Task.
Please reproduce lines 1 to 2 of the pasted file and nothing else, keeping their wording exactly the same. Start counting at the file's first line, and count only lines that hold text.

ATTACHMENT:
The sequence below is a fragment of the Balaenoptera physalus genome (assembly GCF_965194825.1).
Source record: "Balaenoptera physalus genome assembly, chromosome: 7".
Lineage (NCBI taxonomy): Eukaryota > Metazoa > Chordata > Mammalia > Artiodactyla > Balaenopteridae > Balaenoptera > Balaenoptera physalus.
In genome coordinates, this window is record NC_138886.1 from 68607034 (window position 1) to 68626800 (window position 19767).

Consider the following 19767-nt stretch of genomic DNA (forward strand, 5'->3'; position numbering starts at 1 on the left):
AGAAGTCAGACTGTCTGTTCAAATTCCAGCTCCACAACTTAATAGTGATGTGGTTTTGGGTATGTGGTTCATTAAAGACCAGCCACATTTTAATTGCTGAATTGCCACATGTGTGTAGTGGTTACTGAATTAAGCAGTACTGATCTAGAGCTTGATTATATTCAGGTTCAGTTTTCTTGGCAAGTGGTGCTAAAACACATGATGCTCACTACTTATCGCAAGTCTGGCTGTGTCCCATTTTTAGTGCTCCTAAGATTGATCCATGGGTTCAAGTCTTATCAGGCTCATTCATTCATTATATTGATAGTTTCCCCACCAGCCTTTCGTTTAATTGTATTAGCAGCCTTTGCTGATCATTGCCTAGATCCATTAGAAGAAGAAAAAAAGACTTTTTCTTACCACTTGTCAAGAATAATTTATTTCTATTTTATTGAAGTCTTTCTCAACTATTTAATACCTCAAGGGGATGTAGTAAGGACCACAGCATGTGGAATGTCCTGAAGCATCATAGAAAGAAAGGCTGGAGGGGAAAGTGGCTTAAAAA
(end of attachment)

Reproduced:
The sequence below is a fragment of the Balaenoptera physalus genome (assembly GCF_965194825.1).
Source record: "Balaenoptera physalus genome assembly, chromosome: 7".